ACLU Joins Suit Alleging Feds Obstruct Medicinal Cannabis Research

Washington, DC: The American Civil Liberties Union (ACLU) has joined a legal challenge to the Drug Enforcement Administration (DEA) alleging that the agency “obstruct[s] private research that could lead to marijuana being approved as a prescription medicine.”

The ACLU filed the case on behalf of Lyle Craker, director of the UMass (University of Massachusetts)-Amherst Medicinal Plant Program, who requested federal permission in 2001 to provide scientists with an alternative, independent source of medical-grade cannabis for FDA-approved research. Presently, all federally approved research on marijuana must utilize cannabis grown and supplied by the US National Institute on Drug Abuse (NIDA). However, in recent years a growing number of US scientists have complained that the low quality of NIDA-grown marijuana is insufficient for use in clinical trials evaluating cannabis’ therapeutic potential. NIDA has also refused to provide cannabis for certain FDA-approved protocols, including research on cannabis vaporization.

The DEA rejected Craker’s application in December 2004, stating that the establishment of a cannabis production facility “would not be consistent with public interest” because marijuana is “the most heavily abused of all Schedule I controlled substances,” and that NIDA’s crop was of “sufficient quality” to meet researchers’ present needs. The agency further noted that it discouraged research investigating the medical utility of smoked cannabis, stating, “Smoked marijuana … ultimately cannot be the permitted delivery system for any potential marijuana medication due to the deleterious effects and the difficulty monitoring the efficaciousness of smoked marijuana.”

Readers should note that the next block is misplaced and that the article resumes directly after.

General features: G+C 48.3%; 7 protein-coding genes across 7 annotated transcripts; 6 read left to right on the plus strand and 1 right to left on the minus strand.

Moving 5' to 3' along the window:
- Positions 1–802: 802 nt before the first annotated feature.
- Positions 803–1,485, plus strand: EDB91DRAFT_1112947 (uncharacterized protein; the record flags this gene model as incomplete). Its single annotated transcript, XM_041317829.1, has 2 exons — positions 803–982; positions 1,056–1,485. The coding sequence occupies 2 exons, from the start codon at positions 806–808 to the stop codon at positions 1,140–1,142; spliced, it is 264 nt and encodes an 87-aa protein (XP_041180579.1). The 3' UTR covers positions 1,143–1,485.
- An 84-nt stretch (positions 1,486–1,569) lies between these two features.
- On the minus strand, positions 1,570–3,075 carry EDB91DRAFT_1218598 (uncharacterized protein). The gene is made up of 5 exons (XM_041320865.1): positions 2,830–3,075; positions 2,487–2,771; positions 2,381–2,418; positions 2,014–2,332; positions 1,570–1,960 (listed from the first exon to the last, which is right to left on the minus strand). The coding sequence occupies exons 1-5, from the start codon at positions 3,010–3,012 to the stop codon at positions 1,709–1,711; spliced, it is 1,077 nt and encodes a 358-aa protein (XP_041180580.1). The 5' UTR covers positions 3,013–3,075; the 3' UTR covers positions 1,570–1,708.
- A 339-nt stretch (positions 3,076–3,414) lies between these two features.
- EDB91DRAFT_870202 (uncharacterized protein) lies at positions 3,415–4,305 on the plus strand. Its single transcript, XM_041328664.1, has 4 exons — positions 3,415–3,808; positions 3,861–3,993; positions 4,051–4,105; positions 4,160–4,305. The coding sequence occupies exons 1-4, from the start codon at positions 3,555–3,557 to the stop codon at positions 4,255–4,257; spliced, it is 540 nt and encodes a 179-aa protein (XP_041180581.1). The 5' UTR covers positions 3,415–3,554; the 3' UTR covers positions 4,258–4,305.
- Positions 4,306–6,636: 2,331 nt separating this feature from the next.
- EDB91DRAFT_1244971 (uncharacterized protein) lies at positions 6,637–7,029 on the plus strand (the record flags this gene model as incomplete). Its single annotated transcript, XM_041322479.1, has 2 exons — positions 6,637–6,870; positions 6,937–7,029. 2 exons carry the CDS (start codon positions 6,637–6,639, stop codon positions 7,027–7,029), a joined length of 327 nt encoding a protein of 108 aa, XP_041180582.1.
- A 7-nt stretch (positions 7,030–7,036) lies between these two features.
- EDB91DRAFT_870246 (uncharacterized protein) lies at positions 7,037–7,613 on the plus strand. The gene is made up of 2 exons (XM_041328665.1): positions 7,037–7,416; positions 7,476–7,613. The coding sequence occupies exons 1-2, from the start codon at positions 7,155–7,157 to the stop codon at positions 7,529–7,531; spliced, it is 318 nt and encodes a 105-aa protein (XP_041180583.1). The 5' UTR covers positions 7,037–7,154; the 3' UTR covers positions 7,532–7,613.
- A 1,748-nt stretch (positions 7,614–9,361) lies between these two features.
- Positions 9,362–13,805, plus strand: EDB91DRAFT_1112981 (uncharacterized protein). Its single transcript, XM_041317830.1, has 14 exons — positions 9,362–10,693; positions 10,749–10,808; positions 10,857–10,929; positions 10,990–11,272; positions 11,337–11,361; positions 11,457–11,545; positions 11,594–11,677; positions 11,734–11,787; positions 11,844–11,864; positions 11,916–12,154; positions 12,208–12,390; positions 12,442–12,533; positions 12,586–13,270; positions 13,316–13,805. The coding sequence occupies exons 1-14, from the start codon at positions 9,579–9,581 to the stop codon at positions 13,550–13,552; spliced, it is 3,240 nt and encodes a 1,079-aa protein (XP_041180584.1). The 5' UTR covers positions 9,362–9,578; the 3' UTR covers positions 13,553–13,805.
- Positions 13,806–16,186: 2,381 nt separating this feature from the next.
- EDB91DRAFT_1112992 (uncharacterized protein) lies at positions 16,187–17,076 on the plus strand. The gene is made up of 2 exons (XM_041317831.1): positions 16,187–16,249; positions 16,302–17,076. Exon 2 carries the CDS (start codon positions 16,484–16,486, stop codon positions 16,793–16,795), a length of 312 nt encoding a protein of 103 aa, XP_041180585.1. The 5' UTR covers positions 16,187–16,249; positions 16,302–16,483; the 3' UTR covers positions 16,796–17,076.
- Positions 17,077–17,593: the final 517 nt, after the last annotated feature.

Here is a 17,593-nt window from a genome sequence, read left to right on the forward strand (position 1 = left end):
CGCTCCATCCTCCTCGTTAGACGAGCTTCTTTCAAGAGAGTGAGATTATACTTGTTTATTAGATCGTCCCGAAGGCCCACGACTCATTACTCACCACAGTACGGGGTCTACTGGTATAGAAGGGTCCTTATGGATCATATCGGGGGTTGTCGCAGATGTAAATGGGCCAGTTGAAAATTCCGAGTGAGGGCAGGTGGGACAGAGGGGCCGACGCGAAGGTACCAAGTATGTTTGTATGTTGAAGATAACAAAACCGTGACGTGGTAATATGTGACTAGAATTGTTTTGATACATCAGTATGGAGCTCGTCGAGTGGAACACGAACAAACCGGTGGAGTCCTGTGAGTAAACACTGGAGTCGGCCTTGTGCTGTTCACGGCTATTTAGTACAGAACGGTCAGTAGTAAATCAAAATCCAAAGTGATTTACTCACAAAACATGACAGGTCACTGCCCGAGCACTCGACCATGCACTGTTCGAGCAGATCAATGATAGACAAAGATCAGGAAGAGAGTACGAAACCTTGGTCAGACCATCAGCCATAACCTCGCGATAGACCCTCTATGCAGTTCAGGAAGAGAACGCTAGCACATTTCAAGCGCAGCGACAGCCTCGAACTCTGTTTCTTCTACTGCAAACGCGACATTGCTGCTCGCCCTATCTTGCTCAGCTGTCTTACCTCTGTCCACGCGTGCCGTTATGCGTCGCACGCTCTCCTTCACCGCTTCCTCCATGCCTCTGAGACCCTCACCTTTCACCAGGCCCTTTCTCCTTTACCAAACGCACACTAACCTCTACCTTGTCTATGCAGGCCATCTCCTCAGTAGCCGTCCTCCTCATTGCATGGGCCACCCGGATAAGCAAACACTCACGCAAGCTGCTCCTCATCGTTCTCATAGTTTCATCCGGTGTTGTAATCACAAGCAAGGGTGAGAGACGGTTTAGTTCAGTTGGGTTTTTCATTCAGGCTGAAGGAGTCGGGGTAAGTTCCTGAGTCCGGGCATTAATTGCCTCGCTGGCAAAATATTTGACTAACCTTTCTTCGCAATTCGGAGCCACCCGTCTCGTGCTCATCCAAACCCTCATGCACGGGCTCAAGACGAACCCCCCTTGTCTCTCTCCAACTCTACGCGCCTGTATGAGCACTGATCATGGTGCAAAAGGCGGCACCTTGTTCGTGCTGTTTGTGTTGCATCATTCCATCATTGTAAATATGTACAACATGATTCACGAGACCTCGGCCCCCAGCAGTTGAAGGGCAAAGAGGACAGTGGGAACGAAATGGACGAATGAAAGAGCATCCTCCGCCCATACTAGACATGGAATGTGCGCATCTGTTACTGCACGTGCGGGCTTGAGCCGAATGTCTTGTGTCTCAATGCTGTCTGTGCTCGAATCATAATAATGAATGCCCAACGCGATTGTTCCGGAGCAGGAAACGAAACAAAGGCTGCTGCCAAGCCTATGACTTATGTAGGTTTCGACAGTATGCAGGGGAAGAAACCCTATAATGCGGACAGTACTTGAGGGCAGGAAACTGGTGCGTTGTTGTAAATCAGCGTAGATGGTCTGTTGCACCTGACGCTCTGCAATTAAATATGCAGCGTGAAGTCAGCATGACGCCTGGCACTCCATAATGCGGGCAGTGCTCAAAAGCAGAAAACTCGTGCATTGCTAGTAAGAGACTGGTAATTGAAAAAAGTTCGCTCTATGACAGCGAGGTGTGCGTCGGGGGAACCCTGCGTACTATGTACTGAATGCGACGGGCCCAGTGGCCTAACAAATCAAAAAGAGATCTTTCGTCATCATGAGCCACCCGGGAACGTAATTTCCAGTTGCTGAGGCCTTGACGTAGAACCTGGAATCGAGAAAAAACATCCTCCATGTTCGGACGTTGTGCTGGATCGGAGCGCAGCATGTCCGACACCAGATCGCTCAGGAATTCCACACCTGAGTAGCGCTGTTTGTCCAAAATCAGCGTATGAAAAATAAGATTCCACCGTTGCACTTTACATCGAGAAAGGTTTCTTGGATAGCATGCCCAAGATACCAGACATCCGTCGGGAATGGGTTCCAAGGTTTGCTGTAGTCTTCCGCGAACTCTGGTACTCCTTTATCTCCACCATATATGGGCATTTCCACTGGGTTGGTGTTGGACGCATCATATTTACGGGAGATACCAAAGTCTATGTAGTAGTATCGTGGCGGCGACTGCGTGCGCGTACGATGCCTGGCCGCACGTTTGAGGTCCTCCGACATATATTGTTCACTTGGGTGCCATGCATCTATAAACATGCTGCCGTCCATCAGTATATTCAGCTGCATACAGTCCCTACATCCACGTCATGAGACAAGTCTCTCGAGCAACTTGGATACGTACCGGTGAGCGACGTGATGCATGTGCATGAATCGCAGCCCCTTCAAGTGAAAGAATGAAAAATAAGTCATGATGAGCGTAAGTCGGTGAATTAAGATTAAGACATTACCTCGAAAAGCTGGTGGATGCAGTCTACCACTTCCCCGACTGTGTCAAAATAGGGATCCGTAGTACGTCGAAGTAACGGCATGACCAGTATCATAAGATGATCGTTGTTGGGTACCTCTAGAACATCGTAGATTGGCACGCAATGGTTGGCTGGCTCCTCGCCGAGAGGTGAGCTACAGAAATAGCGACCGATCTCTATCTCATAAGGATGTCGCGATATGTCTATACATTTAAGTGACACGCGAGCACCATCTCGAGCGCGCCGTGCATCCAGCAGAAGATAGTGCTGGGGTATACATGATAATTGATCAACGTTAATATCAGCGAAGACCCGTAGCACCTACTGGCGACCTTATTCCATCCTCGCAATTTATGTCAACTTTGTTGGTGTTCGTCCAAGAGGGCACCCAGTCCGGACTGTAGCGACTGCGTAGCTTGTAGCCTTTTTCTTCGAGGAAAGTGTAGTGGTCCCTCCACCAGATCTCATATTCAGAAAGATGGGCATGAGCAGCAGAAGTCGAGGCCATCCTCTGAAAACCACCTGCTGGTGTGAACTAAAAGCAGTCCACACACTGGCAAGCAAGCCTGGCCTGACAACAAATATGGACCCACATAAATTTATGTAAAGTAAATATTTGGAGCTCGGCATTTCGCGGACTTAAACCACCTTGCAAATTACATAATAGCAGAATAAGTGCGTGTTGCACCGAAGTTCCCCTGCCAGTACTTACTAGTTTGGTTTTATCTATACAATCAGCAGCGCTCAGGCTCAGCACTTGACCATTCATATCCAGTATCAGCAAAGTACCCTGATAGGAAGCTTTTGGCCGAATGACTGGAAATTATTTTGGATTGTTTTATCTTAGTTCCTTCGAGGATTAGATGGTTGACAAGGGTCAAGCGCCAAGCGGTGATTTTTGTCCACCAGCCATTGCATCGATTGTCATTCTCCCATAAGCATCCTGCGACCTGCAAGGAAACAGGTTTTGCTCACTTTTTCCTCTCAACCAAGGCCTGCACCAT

The ACLU’s suit states that the federal government has a monopoly on supplying cannabis for research purposes, while all other controlled substances – including heroin, cocaine, MDMA (Ecstasy), and LSD – are purchased by scientists or sponsors from DEA-licensed private laboratories. The suit further charges that NIDA-grown cannabis is of insufficient quality and potency, and that the DEA’s denial of the UMass protocol to provide an alternative source of research-grade cannabis obstructs scientists ability to conduct the research necessary to develop marijuana as a legal prescription medicine.

“While NIDA is legally allowed to provide marijuana for research, it is not able to provide marijuana on a prescription basis,” says Rick Doblin, NORML board member and Executive Director of the Multidisciplinary Association for Psychedelic Studies (MAPS), which seeks to fund the UMass project. “This creates a situation whereby sponsors of research on medicinal cannabis are forced to conduct clinical trails with a product that they cannot be assured would be available for prescription use, potentially invalidating their research.”

A hearing on the matter before a federal administrative law judge is scheduled for later this summer, the ACLU stated in a press release.

For more information, please contact either Allen St. Pierre, NORML Executive Director, at (202) 483-5500 or MAPS Executive Director Rick Doblin at (617) 484-8711.